Take a look inside 5 images
The Kid Should See This
Pros: Informative, kid-appropriate videos include written background information.
Cons: Content is divided into general categories, but isn't sorted by age or specific topic.
Bottom Line: Regularly updated visual content stimulates interest, learning; adding better sorting capabilities would make it a stronger resource.
By screening short videos that provide a visual look at subjects ranging from science to art, teachers can reinforce concepts kids are learning in class. Educators likely won't find a video for every concept they discuss in class; however, they can share information with students on a variety of topics, including what gives stars their shape, why leaves change color, and how cardboard is recycled.
Teachers can also assign videos to individual students for additional learning. Each video contains written text on the topic, which can also help kids practice reading. However, teachers will need to email a link to the video; there's no way to directly share content with other users through the site.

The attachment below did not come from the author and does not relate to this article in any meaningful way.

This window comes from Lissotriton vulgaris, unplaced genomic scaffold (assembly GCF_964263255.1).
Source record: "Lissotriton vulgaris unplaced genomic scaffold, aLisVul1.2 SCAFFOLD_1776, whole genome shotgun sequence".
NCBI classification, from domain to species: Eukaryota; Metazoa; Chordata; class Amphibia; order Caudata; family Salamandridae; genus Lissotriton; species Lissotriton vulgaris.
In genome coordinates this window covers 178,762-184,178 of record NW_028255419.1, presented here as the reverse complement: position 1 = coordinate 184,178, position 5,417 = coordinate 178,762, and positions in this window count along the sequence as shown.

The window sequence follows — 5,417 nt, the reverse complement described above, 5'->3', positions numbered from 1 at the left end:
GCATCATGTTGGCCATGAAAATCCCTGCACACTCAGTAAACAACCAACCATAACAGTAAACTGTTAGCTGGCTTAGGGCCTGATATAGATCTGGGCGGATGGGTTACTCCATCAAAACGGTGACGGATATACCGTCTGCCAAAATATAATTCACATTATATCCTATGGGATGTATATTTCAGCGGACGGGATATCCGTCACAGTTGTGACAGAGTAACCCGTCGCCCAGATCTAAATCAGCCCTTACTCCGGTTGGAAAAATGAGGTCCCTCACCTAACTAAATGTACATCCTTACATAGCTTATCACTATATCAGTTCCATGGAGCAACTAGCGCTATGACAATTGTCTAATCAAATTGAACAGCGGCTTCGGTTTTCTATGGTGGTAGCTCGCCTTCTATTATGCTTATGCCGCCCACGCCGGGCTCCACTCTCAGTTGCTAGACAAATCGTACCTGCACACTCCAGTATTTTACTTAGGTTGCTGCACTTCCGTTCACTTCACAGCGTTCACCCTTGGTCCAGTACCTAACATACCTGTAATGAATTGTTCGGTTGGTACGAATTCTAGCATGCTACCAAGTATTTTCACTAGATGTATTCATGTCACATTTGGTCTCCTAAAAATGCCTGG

As with many curated video sites, the clips on The Kid Should See This are grouped into topics -- in this case, science, technology, space, animals, food, DIY, music, animation, and art. Creator Rion Nakaya, who updates the site with input from her 3- and 6-year-old children, says she picks videos parents and teachers can watch with children, but that weren't necessarily created for kids. (Don't expect a lot of zany sounds or graphics.) Ten to 12 STEM-focused videos are added each week.
The site's short, interesting clips contain a fair amount of background information, which can help kids learn about each topic. Videos don't, however, feature age- or grade-level suggestions, which could help teachers determine which content might work best for each student or classroom. Teachers may need to dig a bit to find appropriate clips.
Users can sort videos by date, title, or popularity, but aside from about 40 general tags, videos aren't broken down by specific topic. If you're looking for a video on a specific topic within a larger subject area, you'll most likely need to enter a keyword in the search field. Bookmarking clips for later use can also be tricky. Users supposedly can click Save Video and view the video later on a site page, but tests to try that functionality on two different browsers proved unsuccessful. Even without in-depth search options, the site can be a useful classroom aid. The compelling, quick, informative videos offer a thorough look at science, technology, and other topics; watching them will spark conversation and encourage kids to learn new concepts.